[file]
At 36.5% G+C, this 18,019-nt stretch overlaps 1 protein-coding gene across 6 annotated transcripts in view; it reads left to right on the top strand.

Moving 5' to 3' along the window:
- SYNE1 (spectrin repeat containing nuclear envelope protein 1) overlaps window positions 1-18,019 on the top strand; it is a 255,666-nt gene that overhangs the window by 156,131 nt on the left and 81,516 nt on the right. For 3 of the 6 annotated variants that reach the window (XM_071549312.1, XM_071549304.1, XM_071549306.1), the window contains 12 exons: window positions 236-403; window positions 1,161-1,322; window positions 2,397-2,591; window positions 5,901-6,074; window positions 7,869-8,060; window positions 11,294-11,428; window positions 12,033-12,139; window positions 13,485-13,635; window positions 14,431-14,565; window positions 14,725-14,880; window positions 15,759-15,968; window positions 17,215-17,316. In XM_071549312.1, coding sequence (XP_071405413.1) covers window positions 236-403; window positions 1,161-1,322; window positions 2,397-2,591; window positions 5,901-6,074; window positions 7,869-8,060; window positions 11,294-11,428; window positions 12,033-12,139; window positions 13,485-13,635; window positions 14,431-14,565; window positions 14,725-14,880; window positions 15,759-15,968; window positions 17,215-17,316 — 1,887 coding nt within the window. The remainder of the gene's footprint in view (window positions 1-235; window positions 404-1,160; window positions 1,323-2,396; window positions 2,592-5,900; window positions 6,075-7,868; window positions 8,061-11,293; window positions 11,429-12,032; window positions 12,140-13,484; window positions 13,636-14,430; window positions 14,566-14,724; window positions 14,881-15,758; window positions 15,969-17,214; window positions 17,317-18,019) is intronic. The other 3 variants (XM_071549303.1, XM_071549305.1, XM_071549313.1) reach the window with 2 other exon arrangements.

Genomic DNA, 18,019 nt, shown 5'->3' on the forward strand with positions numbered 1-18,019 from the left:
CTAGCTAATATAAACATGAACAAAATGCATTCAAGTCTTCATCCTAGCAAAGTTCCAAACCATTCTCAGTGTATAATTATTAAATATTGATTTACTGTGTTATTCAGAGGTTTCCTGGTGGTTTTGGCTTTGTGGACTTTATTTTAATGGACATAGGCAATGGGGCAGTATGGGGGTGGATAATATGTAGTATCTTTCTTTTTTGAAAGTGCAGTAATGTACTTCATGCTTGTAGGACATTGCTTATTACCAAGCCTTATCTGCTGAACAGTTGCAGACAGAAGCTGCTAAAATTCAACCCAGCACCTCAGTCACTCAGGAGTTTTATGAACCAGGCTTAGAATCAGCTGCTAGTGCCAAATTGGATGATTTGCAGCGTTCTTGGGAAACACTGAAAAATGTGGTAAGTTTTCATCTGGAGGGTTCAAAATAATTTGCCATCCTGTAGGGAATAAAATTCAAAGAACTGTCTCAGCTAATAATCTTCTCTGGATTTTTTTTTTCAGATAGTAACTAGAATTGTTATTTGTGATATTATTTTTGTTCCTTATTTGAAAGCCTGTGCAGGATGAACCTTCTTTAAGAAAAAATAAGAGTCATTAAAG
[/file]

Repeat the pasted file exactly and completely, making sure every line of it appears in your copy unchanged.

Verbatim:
At 36.5% G+C, this 18,019-nt stretch overlaps 1 protein-coding gene across 6 annotated transcripts in view; it reads left to right on the top strand.

Moving 5' to 3' along the window:
- SYNE1 (spectrin repeat containing nuclear envelope protein 1) overlaps window positions 1-18,019 on the top strand; it is a 255,666-nt gene that overhangs the window by 156,131 nt on the left and 81,516 nt on the right. For 3 of the 6 annotated variants that reach the window (XM_071549312.1, XM_071549304.1, XM_071549306.1), the window contains 12 exons: window positions 236-403; window positions 1,161-1,322; window positions 2,397-2,591; window positions 5,901-6,074; window positions 7,869-8,060; window positions 11,294-11,428; window positions 12,033-12,139; window positions 13,485-13,635; window positions 14,431-14,565; window positions 14,725-14,880; window positions 15,759-15,968; window positions 17,215-17,316. In XM_071549312.1, coding sequence (XP_071405413.1) covers window positions 236-403; window positions 1,161-1,322; window positions 2,397-2,591; window positions 5,901-6,074; window positions 7,869-8,060; window positions 11,294-11,428; window positions 12,033-12,139; window positions 13,485-13,635; window positions 14,431-14,565; window positions 14,725-14,880; window positions 15,759-15,968; window positions 17,215-17,316 — 1,887 coding nt within the window. The remainder of the gene's footprint in view (window positions 1-235; window positions 404-1,160; window positions 1,323-2,396; window positions 2,592-5,900; window positions 6,075-7,868; window positions 8,061-11,293; window positions 11,429-12,032; window positions 12,140-13,484; window positions 13,636-14,430; window positions 14,566-14,724; window positions 14,881-15,758; window positions 15,969-17,214; window positions 17,317-18,019) is intronic. The other 3 variants (XM_071549303.1, XM_071549305.1, XM_071549313.1) reach the window with 2 other exon arrangements.

Genomic DNA, 18,019 nt, shown 5'->3' on the forward strand with positions numbered 1-18,019 from the left:
CTAGCTAATATAAACATGAACAAAATGCATTCAAGTCTTCATCCTAGCAAAGTTCCAAACCATTCTCAGTGTATAATTATTAAATATTGATTTACTGTGTTATTCAGAGGTTTCCTGGTGGTTTTGGCTTTGTGGACTTTATTTTAATGGACATAGGCAATGGGGCAGTATGGGGGTGGATAATATGTAGTATCTTTCTTTTTTGAAAGTGCAGTAATGTACTTCATGCTTGTAGGACATTGCTTATTACCAAGCCTTATCTGCTGAACAGTTGCAGACAGAAGCTGCTAAAATTCAACCCAGCACCTCAGTCACTCAGGAGTTTTATGAACCAGGCTTAGAATCAGCTGCTAGTGCCAAATTGGATGATTTGCAGCGTTCTTGGGAAACACTGAAAAATGTGGTAAGTTTTCATCTGGAGGGTTCAAAATAATTTGCCATCCTGTAGGGAATAAAATTCAAAGAACTGTCTCAGCTAATAATCTTCTCTGGATTTTTTTTTTCAGATAGTAACTAGAATTGTTATTTGTGATATTATTTTTGTTCCTTATTTGAAAGCCTGTGCAGGATGAACCTTCTTTAAGAAAAAATAAGAGTCATTAAAG